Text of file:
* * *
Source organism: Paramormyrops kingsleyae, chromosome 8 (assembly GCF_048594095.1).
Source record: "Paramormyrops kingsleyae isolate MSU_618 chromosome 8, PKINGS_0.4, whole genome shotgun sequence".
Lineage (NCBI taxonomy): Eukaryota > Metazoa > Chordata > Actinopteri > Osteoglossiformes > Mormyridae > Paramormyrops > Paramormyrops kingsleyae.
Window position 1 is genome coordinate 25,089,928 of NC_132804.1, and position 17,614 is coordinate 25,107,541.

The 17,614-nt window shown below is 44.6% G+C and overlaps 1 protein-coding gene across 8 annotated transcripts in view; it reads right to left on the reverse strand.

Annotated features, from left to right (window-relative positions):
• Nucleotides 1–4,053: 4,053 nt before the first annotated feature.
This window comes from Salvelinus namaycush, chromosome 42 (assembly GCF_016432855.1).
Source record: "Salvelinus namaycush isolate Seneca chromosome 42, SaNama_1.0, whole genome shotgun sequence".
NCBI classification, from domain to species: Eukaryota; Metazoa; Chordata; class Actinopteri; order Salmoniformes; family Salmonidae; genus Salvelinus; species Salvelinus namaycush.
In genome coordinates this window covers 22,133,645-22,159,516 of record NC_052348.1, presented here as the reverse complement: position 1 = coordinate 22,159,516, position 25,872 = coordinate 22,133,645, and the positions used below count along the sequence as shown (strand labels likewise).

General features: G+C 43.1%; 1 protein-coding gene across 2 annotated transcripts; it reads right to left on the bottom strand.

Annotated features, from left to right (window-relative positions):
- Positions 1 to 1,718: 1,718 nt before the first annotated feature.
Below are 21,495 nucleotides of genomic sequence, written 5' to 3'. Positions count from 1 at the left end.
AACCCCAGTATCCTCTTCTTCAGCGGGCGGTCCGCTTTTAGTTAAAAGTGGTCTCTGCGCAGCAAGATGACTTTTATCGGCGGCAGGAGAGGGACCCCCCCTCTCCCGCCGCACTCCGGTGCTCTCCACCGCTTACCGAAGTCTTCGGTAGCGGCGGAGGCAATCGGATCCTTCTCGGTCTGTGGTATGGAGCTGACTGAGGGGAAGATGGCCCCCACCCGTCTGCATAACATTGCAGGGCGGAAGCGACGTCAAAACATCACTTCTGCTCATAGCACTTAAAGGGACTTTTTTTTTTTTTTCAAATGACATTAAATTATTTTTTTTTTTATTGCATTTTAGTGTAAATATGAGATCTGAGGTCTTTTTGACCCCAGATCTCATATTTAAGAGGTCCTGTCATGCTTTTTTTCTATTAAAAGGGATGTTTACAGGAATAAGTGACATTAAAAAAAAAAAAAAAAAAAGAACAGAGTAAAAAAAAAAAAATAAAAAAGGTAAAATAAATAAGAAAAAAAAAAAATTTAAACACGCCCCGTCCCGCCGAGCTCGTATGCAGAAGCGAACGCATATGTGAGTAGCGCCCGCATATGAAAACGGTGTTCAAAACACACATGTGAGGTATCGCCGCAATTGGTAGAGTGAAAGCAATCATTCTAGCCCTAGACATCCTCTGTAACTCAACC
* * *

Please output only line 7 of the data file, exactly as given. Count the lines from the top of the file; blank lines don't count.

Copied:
• Nucleotides 1–4,053: 4,053 nt before the first annotated feature.